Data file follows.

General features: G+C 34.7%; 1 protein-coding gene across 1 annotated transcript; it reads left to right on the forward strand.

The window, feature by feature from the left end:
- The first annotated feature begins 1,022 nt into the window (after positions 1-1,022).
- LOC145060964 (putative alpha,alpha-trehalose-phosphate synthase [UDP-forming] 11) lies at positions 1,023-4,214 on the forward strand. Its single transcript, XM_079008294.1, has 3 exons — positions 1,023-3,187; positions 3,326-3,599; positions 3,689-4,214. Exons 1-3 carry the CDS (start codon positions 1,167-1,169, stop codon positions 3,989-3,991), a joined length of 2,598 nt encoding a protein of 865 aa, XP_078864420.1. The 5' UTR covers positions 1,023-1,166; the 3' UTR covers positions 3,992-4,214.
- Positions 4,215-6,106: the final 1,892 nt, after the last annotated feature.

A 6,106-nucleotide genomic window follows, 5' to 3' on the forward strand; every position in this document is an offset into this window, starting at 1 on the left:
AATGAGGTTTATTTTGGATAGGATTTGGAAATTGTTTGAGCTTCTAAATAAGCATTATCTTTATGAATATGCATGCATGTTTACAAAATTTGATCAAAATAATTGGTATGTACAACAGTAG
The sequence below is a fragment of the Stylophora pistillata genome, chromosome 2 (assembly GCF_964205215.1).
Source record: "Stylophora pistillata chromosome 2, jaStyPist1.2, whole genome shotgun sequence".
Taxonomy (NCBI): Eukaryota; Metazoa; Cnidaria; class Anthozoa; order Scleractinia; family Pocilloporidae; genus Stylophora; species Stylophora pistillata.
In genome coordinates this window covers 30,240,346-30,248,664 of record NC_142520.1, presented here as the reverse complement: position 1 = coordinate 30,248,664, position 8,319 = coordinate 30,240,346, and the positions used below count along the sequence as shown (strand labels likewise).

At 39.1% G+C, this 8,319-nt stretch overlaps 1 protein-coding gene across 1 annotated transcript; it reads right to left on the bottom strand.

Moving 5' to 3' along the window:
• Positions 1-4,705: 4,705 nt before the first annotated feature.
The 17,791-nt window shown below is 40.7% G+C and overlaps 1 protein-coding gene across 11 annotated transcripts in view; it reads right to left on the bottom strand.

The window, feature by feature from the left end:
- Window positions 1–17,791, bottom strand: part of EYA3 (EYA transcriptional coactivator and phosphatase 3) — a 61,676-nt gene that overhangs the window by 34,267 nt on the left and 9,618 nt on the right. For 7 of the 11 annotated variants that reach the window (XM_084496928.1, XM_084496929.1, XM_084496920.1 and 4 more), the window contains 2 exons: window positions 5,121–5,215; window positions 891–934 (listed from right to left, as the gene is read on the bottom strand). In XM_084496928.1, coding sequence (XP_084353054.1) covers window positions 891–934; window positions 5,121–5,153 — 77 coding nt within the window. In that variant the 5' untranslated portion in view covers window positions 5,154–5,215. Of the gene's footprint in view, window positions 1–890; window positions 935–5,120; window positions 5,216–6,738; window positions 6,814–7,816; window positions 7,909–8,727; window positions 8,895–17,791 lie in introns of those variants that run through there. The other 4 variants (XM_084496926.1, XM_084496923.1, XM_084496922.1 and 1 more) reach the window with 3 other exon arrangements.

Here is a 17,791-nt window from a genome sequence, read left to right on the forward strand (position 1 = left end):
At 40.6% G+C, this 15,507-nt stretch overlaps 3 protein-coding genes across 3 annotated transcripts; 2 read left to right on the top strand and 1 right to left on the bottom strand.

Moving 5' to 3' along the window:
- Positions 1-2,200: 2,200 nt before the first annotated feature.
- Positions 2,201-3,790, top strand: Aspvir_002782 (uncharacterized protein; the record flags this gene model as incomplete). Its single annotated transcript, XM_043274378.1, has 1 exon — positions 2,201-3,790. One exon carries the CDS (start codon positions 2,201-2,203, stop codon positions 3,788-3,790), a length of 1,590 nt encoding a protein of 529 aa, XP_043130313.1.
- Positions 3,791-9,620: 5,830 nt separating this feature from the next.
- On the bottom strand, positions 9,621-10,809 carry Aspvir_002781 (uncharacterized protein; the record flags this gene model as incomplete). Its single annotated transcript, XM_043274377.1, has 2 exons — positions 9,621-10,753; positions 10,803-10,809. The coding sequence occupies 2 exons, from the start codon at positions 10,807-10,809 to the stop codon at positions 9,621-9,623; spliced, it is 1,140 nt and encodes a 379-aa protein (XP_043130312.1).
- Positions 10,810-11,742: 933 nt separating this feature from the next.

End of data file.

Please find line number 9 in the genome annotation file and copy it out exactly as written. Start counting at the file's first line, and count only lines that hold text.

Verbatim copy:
Source record: "Stylophora pistillata chromosome 2, jaStyPist1.2, whole genome shotgun sequence".